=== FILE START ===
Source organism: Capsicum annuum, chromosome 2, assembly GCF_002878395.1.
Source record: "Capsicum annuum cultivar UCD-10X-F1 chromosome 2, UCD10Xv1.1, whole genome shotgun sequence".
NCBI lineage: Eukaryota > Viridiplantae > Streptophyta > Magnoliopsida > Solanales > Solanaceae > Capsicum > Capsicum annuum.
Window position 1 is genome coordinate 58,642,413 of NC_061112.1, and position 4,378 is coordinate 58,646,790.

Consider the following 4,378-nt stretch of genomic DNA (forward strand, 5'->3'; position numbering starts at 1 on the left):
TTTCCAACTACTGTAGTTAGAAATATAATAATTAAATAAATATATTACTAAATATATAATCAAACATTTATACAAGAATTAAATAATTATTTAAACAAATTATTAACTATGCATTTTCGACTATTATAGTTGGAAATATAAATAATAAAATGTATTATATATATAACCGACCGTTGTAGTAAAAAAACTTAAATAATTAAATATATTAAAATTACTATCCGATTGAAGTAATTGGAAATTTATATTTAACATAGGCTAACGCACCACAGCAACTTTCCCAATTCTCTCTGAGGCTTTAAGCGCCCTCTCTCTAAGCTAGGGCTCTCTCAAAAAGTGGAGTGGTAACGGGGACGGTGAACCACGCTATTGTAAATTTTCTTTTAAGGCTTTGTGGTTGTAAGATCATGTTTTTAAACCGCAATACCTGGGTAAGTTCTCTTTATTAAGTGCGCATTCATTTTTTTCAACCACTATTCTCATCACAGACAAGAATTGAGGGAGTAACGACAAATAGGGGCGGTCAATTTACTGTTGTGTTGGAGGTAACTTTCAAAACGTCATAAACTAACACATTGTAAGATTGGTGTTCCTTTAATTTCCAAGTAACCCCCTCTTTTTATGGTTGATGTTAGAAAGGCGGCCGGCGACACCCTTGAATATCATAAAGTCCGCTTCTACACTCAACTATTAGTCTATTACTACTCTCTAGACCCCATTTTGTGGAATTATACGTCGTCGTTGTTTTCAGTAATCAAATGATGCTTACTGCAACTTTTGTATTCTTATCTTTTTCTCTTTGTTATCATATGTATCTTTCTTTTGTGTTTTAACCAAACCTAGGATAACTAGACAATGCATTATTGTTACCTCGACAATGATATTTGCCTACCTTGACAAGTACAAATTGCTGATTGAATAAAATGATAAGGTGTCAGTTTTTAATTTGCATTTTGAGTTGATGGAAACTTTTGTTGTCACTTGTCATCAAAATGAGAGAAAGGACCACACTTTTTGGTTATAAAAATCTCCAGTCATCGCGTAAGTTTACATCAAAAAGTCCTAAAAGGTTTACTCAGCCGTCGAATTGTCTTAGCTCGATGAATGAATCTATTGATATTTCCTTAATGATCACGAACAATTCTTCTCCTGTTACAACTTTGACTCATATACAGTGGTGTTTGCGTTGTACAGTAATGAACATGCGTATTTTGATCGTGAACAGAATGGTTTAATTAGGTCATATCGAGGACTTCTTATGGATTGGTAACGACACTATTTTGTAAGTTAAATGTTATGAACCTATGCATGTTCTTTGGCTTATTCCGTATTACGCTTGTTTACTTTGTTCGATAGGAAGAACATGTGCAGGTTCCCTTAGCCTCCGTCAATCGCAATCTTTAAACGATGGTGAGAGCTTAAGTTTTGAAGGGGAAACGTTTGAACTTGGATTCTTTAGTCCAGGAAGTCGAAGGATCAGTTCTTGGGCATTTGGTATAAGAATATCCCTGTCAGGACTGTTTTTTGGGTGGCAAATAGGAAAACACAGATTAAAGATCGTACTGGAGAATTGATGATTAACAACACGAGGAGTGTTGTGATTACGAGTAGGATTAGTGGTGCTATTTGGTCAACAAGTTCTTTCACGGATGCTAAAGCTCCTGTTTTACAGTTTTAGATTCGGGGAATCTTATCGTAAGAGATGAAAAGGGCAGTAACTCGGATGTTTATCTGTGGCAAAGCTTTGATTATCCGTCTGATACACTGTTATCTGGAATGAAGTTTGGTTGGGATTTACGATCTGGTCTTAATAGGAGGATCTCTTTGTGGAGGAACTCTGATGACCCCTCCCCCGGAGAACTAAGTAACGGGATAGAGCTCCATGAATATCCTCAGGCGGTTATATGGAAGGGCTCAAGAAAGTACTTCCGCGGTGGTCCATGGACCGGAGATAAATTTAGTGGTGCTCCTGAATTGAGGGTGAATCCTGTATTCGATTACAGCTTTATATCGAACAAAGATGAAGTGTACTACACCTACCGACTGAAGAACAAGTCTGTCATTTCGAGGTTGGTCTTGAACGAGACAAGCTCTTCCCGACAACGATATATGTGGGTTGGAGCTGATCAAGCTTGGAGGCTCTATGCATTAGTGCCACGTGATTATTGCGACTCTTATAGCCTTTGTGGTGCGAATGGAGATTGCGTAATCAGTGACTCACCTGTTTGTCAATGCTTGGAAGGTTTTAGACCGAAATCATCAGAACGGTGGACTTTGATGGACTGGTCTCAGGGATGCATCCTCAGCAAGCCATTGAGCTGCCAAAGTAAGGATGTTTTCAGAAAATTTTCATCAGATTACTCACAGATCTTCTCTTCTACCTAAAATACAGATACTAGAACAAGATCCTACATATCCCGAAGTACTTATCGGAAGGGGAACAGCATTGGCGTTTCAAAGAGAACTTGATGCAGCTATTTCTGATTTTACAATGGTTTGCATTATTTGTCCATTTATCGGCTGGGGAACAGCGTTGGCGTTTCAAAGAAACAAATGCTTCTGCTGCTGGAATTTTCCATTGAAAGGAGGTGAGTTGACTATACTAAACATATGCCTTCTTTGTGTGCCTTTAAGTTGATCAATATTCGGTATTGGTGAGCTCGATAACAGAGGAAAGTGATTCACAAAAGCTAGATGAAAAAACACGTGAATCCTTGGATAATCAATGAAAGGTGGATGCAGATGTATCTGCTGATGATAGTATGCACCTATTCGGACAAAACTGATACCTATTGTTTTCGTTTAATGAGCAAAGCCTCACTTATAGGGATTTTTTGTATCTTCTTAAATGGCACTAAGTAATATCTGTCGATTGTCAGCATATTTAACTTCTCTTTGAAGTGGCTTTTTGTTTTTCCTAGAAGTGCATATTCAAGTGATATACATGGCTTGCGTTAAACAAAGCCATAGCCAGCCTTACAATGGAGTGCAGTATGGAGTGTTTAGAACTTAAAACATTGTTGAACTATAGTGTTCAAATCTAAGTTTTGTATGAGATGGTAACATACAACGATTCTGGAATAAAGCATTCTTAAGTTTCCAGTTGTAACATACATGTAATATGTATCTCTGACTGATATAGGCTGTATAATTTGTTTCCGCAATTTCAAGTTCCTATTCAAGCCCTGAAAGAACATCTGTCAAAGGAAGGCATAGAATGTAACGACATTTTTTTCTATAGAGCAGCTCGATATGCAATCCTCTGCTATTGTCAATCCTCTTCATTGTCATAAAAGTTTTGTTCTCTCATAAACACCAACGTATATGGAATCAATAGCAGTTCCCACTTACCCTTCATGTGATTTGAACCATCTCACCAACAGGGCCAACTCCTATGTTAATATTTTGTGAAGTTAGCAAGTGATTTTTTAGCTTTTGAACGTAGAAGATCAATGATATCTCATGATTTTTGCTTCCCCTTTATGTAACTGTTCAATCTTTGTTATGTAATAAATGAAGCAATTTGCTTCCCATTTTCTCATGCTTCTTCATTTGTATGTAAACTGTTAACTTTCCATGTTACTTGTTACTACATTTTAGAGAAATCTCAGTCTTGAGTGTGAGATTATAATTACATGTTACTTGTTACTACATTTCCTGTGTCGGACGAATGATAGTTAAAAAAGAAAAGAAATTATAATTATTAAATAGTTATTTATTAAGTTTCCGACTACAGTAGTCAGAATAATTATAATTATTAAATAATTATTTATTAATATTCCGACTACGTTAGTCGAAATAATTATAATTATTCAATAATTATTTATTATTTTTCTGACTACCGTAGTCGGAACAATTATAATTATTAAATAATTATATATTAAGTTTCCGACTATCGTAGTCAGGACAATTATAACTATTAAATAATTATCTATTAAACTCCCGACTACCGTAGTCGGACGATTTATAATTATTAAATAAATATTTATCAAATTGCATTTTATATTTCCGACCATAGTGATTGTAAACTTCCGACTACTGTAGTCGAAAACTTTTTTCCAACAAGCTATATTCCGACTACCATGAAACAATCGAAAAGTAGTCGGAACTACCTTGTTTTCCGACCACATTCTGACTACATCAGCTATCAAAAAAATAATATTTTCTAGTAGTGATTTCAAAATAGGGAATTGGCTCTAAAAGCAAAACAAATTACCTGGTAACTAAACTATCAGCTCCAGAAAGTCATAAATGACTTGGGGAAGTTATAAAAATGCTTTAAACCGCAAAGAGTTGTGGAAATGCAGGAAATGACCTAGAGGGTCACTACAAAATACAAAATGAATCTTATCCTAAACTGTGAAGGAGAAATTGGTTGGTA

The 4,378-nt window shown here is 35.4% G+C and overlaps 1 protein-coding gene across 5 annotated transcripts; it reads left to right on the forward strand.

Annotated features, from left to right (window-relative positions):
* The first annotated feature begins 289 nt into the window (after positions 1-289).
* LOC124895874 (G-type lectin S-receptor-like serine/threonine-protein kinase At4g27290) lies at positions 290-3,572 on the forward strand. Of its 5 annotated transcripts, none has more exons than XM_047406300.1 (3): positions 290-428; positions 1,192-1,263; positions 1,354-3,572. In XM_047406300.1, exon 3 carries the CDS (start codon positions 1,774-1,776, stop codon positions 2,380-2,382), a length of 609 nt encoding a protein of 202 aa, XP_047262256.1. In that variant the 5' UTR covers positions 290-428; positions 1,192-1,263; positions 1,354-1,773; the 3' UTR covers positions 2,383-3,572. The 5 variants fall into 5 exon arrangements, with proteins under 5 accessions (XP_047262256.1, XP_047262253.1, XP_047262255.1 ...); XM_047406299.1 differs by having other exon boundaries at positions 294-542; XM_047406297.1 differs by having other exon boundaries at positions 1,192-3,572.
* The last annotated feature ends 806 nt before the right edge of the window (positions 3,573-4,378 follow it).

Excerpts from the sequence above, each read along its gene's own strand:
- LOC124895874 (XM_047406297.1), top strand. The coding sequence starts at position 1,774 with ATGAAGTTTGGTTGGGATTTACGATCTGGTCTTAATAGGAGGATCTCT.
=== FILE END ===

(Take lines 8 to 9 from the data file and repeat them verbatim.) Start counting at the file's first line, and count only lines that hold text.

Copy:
Annotated features, from left to right (window-relative positions):
* The first annotated feature begins 289 nt into the window (after positions 1-289).